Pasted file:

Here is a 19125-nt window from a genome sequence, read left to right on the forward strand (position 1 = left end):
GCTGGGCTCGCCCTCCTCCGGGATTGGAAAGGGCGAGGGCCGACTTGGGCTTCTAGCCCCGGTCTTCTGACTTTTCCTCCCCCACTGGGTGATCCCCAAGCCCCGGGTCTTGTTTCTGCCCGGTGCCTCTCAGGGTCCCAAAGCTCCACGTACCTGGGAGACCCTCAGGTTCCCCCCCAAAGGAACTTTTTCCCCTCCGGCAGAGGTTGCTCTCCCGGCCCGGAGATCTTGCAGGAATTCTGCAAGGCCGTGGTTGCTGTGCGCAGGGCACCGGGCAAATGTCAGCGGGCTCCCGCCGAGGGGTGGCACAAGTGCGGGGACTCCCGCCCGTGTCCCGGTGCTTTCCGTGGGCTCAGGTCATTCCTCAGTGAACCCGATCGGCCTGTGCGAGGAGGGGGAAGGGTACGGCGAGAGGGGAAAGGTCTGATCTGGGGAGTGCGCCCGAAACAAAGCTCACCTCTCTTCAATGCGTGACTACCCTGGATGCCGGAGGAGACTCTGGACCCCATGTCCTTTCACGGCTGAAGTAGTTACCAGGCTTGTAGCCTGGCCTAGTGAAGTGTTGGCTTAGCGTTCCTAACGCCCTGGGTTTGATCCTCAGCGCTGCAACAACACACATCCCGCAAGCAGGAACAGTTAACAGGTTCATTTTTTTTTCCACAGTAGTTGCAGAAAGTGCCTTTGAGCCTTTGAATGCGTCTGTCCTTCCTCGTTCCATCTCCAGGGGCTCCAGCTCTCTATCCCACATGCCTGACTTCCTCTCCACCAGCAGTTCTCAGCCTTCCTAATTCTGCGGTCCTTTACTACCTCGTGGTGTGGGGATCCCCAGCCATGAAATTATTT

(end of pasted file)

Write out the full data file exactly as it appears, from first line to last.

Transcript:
Here is a 19125-nt window from a genome sequence, read left to right on the forward strand (position 1 = left end):
GCTGGGCTCGCCCTCCTCCGGGATTGGAAAGGGCGAGGGCCGACTTGGGCTTCTAGCCCCGGTCTTCTGACTTTTCCTCCCCCACTGGGTGATCCCCAAGCCCCGGGTCTTGTTTCTGCCCGGTGCCTCTCAGGGTCCCAAAGCTCCACGTACCTGGGAGACCCTCAGGTTCCCCCCCAAAGGAACTTTTTCCCCTCCGGCAGAGGTTGCTCTCCCGGCCCGGAGATCTTGCAGGAATTCTGCAAGGCCGTGGTTGCTGTGCGCAGGGCACCGGGCAAATGTCAGCGGGCTCCCGCCGAGGGGTGGCACAAGTGCGGGGACTCCCGCCCGTGTCCCGGTGCTTTCCGTGGGCTCAGGTCATTCCTCAGTGAACCCGATCGGCCTGTGCGAGGAGGGGGAAGGGTACGGCGAGAGGGGAAAGGTCTGATCTGGGGAGTGCGCCCGAAACAAAGCTCACCTCTCTTCAATGCGTGACTACCCTGGATGCCGGAGGAGACTCTGGACCCCATGTCCTTTCACGGCTGAAGTAGTTACCAGGCTTGTAGCCTGGCCTAGTGAAGTGTTGGCTTAGCGTTCCTAACGCCCTGGGTTTGATCCTCAGCGCTGCAACAACACACATCCCGCAAGCAGGAACAGTTAACAGGTTCATTTTTTTTTCCACAGTAGTTGCAGAAAGTGCCTTTGAGCCTTTGAATGCGTCTGTCCTTCCTCGTTCCATCTCCAGGGGCTCCAGCTCTCTATCCCACATGCCTGACTTCCTCTCCACCAGCAGTTCTCAGCCTTCCTAATTCTGCGGTCCTTTACTACCTCGTGGTGTGGGGATCCCCAGCCATGAAATTATTT